When we have power outages, which are not rare, it is usually the whole town, which includes the main street of businesses. The only ones who do business have a generator. The grocery store in town, Thriftway (which is also Outfitters Clothing and Ace Hardware), has a generator that gives it the ability to sell, but it also has an espresso stand that gets especially busy on these days.
The only restaurant that is open during outages is the hospital coffee shop - which feeds a lot of people on outage days, I'm told. As we drove around today, looking around, we spotted one of the local espresso stands open as well.
Most cooking is done with electricity here - very few people use anything else. There are no gas lines, and propane is available, but electricity is fairly inexpensive here (compared to other parts of the country we have lived in). Most houses are all electric here, I believe, though quite a few of us use wood for at least partial house heat.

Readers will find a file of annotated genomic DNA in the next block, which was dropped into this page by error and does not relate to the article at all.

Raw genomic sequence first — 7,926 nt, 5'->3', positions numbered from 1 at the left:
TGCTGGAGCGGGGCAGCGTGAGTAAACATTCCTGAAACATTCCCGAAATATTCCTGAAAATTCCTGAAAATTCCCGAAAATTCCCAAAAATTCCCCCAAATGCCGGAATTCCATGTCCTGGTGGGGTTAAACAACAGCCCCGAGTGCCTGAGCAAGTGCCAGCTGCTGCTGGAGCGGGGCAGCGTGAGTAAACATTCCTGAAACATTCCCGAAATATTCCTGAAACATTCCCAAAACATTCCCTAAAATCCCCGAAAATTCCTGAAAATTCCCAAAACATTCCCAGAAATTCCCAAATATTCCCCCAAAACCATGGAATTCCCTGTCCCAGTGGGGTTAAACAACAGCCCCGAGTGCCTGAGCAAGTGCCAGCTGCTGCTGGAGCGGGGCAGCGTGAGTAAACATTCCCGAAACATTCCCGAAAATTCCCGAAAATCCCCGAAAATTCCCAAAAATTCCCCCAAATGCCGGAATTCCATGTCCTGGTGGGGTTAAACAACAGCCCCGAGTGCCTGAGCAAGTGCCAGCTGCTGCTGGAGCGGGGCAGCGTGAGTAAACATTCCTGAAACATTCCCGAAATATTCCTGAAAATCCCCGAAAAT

We use the fireplace insert to warm the house, so we stayed toasty warm as long as we stayed inside. Going out meant getting soaked in a matter of moments.

This is the entrance and espresso stand at Thriftway (through a rainy windshield). During a power outage, lights and a neon OPEN sign can be very warming!

Sunday, November 11, 2007

Veterans Day, Uniforms and 100th post

These are old uniforms from the armed forces of the USA. The woman's uniform was worn by a local woman in WWII. I chose to use these pictures today because it is Veterans Day here in the USA, a day to honor those who have served in our armed forces, and who are presently serving as well. Three of our sons have served in three branches of the service - Navy, Army, Marines, one still is serving.

To all who have served in the US Armed Forces, and are now serving:

Thank you for your service and your sacrifice, from two very grateful citizens of the USA.